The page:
The Quinton Cain Quartet charged through the door of live, free outdoor jazz at Jazz on Jay Thursday, June 17; a door Azzaam Hameed and friends kicked open on June 10. While Hameed’s quartet honored venerable touchstones (not tombstones…) of soul, funk and modal jazz, Cain and crew went modern, groovin’ high with plenty of … Continue reading Live Jazz: Quinton Cain Quartet at Jazz on Jay June 17, 2021 →
Gathering at Jazz on Jay Thursday wasn’t just that warm buzz of being with people; it was the particular joy of being with MY people; both the jazz fans I’d see at every cool show before the plague and Schenectady in all its diverse and goofy glory. Jazz on Jay crowds are as rainbow-y as … Continue reading Live, Alive-O! Azzaam Hameed and Friends at Jazz on Jay →
Takes a REAL wise-ass, a persistent curmudgeon, to post a Wednesday rant days later… But I digress. Vin Diesel has much to answer for. Drivers are emulating his “Fast & Furious” film antics and turning roads into raceways. Meanwhile, COVID is tearing up conventional behavioral restraints as police departments face calls for reform and deadly, … Continue reading Wise-Ass Wednesday (or whenever) →
CBS Sunday Morning swung and missed badly in their May 23 Crosby, Stills, Nash & Young story. Celebrating the quartet’s 1970 “Deja Vu” album, CBS went all obvious. They recalled romances and breakups and discord within the band and its celebrated second gig at Woodstock. Touting what Rhino Records calls a super deluxe version of … Continue reading “…the rest of the story…” →
We must have passed the place a thousand times without stopping: a roadside parking lot with a quiet sign inviting visitors. Then a miniature windmill was added, amplifying the welcome. So when we found the Plotterkill Preserve overflowing on Mothers Day, the Great Flats Nature Trail proved a fine Plan B. Clouds cloaked the sun … Continue reading A walk in the woods and the wet →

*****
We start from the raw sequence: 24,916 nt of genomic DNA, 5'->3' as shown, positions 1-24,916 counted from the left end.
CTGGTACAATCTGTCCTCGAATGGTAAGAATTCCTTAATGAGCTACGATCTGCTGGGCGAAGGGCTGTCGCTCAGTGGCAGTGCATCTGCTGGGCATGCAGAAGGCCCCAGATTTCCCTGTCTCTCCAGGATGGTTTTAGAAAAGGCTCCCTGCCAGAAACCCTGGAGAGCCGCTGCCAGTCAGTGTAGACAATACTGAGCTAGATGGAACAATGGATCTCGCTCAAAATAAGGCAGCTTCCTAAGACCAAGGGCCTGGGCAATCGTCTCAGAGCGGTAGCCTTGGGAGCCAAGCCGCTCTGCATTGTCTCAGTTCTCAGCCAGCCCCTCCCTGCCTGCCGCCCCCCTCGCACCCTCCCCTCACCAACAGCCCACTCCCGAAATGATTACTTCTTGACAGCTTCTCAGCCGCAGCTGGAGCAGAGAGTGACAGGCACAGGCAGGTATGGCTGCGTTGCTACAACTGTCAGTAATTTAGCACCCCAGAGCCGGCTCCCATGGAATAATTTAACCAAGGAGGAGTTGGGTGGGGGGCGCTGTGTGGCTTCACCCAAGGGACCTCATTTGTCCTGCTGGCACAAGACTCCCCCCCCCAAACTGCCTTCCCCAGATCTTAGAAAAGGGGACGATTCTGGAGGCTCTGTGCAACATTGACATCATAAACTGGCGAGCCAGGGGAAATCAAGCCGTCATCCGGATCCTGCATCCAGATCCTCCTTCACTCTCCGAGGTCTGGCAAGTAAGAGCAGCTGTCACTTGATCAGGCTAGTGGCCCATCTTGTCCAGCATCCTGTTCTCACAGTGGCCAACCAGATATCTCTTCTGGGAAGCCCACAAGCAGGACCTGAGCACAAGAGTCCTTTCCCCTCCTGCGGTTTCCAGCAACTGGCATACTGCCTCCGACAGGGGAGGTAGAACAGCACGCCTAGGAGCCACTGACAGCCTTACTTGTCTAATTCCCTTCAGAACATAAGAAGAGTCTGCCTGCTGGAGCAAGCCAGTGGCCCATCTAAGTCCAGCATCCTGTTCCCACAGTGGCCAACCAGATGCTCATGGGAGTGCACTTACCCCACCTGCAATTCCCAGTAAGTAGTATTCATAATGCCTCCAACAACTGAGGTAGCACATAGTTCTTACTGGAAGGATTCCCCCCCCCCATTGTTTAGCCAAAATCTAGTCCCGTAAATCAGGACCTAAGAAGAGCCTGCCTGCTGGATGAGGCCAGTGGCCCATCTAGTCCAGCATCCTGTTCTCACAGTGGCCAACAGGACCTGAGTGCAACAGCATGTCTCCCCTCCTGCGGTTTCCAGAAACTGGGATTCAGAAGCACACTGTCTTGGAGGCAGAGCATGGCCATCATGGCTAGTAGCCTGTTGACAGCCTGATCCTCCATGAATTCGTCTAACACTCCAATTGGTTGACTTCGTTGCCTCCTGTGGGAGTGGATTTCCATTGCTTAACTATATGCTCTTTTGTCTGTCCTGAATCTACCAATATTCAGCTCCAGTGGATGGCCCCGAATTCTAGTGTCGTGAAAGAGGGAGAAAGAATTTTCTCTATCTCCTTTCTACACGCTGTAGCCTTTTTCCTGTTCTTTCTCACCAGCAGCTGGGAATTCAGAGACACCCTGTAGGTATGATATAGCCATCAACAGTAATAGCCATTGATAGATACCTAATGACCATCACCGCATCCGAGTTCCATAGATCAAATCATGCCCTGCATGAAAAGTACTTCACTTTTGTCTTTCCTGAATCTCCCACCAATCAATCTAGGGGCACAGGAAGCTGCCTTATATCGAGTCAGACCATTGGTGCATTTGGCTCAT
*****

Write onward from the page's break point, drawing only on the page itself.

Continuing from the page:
Three strangers said “God bless you” and a woman handed Ellie an umbrella from her car window and drove on. Ellie and I were standing in the rain directing drivers to a drive through food distribution event Wednesday in Collins Park – a miserably wonderful experience, and vice versa. With our son Zak, we joined … Continue reading Help… →
Nobody who loves music hereabouts wanted to believe that bassist and producer Tony Markellis has passed. Sadly, devastatingly true; among the most terrible news of a wretched time. How unfair that he moves on just as the world begins to recover. Tony was my second favorite musician after my brother Jim. A player of subtle … Continue reading Sad news on a stormy day →
When a friend shared “Beads of Sweat” by Laura Nyro with Duane Allman on Youtube, I sat hypnotized by these geniuses who left us too soon. Late into that night, I listened to Laura Nyro music; thought about her, remembered her and loved her. Apart from Dylan, the 60s strongest singer-songwriters were Laura Nyro and … Continue reading FROM The Record Shelf: Loving Laura Nyro (especially “New York Tendaberry”) →
Rejoice! Listen up, WAY up! Anywhere! Before (and after) the plague, New Orleans hosts its annual Jazz and Heritage Festival on the last weekend in April and first weekend in May. On 12 stages, music rings out across the Racetrack Fairgrounds in the Gentilly neighborhood from late morning to dinner time. Obviously, not this year…except, … Continue reading A DIFFERENT JAZZ FEST →
It came in a flat box, as vinyl albums did for decades. One day, YEARS ago, I got 29 albums in the mail on the same day. But the one that landed Saturday was the first new album I’d seen in years. The return address was Terry Adams’s P.O. box. Inside was: “Blue Ice of … Continue reading TO The Record Shelf #4 – “Blue Ice of Winsted” by Steve Ferguson →
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